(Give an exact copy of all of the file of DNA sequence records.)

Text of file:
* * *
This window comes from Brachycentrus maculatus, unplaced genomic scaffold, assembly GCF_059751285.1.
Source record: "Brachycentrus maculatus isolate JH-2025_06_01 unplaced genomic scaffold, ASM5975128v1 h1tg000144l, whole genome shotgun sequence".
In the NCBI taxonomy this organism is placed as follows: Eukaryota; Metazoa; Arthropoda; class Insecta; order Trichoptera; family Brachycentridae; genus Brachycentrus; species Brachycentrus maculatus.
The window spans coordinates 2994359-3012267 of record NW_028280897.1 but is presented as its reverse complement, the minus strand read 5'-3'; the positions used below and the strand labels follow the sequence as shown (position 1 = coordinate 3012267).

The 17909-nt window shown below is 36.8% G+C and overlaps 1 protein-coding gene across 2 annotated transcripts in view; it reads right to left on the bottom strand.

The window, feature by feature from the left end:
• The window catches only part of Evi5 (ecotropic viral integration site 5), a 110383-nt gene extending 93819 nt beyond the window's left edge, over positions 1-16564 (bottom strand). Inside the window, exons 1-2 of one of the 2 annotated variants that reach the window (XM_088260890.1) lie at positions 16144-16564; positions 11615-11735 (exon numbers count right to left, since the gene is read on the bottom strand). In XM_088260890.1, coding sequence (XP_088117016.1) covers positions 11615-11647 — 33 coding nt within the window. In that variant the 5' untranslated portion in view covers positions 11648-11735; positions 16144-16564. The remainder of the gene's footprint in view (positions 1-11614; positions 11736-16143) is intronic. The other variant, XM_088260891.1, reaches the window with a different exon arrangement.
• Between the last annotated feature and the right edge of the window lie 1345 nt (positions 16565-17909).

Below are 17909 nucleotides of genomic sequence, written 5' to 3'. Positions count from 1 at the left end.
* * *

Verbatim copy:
This window comes from Brachycentrus maculatus, unplaced genomic scaffold, assembly GCF_059751285.1.
Source record: "Brachycentrus maculatus isolate JH-2025_06_01 unplaced genomic scaffold, ASM5975128v1 h1tg000144l, whole genome shotgun sequence".
In the NCBI taxonomy this organism is placed as follows: Eukaryota; Metazoa; Arthropoda; class Insecta; order Trichoptera; family Brachycentridae; genus Brachycentrus; species Brachycentrus maculatus.
The window spans coordinates 2994359-3012267 of record NW_028280897.1 but is presented as its reverse complement, the minus strand read 5'-3'; the positions used below and the strand labels follow the sequence as shown (position 1 = coordinate 3012267).

The 17909-nt window shown below is 36.8% G+C and overlaps 1 protein-coding gene across 2 annotated transcripts in view; it reads right to left on the bottom strand.

The window, feature by feature from the left end:
• The window catches only part of Evi5 (ecotropic viral integration site 5), a 110383-nt gene extending 93819 nt beyond the window's left edge, over positions 1-16564 (bottom strand). Inside the window, exons 1-2 of one of the 2 annotated variants that reach the window (XM_088260890.1) lie at positions 16144-16564; positions 11615-11735 (exon numbers count right to left, since the gene is read on the bottom strand). In XM_088260890.1, coding sequence (XP_088117016.1) covers positions 11615-11647 — 33 coding nt within the window. In that variant the 5' untranslated portion in view covers positions 11648-11735; positions 16144-16564. The remainder of the gene's footprint in view (positions 1-11614; positions 11736-16143) is intronic. The other variant, XM_088260891.1, reaches the window with a different exon arrangement.
• Between the last annotated feature and the right edge of the window lie 1345 nt (positions 16565-17909).

Below are 17909 nucleotides of genomic sequence, written 5' to 3'. Positions count from 1 at the left end.